Turnbull described the resolution as “one-sided” and “deeply unsettling”. Bishop said the Australian Government had consistently opposed “one-sided resolutions targeting Israel”. She added that if Australia had then been on the Security Council it would likely have voted again the resolution. That wouldn’t have made any difference as the resolution passed by 14 votes to nil, with the US abstaining.

Then US ambassador to the UN, Samantha Powers, acknowledged the anti-Israel bias of many UN resolutions but emphasised the long-standing US position that “settlements undermined Israel’s security and eroded prospects for peace and stability”.

In the wake of Pompeo’s announcement, 14 of the 15 members of the UN Security Council – including the UK, France and Germany – sought to issue a short statement reaffirming the illegality of settlements. Kuwait’s representative told reporters they wanted to emphasise “that settlement activity is illegal, undermines the two-state solution and violates Security Council resolution 2334” but “one delegation objected”. No prizes for guessing which delegation that was.

It’s far from clear how the changed US position over settlements fits into Trump’s game-plan for resolving the Israeli-Palestinian conflict. The President has talked of a one or two-state solution, of being “very happy” with what the parties like.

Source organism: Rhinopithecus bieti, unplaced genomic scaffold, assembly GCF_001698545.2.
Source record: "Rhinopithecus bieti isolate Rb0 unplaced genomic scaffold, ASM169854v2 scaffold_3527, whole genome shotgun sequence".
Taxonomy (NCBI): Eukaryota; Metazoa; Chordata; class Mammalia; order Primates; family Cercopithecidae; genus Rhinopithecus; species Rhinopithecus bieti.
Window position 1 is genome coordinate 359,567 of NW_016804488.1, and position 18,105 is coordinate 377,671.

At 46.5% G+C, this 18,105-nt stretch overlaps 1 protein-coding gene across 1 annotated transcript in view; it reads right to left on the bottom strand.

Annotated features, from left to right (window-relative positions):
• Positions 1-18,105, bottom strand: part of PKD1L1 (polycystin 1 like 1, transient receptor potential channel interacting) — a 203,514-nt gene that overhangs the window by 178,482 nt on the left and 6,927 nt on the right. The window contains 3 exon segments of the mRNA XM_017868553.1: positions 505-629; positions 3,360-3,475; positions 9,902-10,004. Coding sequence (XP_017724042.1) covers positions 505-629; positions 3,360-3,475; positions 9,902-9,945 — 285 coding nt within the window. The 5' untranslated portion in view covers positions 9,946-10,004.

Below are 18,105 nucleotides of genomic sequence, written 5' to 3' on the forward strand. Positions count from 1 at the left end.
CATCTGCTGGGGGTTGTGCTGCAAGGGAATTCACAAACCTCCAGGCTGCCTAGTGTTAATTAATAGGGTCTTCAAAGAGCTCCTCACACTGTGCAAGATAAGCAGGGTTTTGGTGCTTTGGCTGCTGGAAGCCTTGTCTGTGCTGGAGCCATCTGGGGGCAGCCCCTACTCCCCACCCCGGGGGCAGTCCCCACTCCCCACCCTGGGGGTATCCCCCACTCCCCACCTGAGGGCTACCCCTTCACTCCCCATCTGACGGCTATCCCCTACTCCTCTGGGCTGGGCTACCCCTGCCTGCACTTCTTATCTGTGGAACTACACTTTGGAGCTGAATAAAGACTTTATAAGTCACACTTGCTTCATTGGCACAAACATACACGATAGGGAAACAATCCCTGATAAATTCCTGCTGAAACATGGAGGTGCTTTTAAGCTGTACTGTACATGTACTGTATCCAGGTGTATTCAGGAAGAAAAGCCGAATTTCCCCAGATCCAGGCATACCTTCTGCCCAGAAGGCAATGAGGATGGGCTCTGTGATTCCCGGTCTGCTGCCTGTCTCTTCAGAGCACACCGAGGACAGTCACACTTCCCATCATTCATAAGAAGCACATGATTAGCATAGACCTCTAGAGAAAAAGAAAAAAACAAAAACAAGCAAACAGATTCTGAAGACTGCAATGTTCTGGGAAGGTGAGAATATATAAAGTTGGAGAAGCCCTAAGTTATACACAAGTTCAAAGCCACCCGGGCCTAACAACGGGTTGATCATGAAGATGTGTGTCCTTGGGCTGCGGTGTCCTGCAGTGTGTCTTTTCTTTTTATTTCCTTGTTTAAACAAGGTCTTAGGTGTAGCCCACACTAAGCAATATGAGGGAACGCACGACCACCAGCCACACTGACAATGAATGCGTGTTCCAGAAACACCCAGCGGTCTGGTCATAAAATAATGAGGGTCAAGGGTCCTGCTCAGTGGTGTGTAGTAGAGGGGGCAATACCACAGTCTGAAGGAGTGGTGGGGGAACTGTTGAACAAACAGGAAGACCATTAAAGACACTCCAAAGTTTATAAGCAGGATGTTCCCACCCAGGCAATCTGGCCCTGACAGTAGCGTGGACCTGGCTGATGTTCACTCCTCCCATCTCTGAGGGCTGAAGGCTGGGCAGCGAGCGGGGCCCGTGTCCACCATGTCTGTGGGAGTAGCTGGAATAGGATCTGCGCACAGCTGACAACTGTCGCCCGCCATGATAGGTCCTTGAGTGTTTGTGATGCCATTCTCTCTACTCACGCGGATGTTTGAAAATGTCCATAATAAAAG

US recognition of Jerusalem as Israel’s capital, its acceptance of Israel’s annexation of the Golan Heights, and its acceptance of the legality of West Bank settlements make clear US support for the hard-line position of the now-indicted Israeli PM. But unilateral moves in favour of Israel do not amount to a considered and workable plan for peace.

We do know the Morrison Government’s game plan. It’s two states, both with their capitals in Jerusalem, Israel in the West and Palestine in the East. In announcing Australia’s recognition of “West” Jerusalem as the Israeli capital in December 2018, the Prime Minister emphasised Australia’s “absolute commitment to a two-state solution … a secure Israel and future Palestinian state living side-by-side in peace and security”.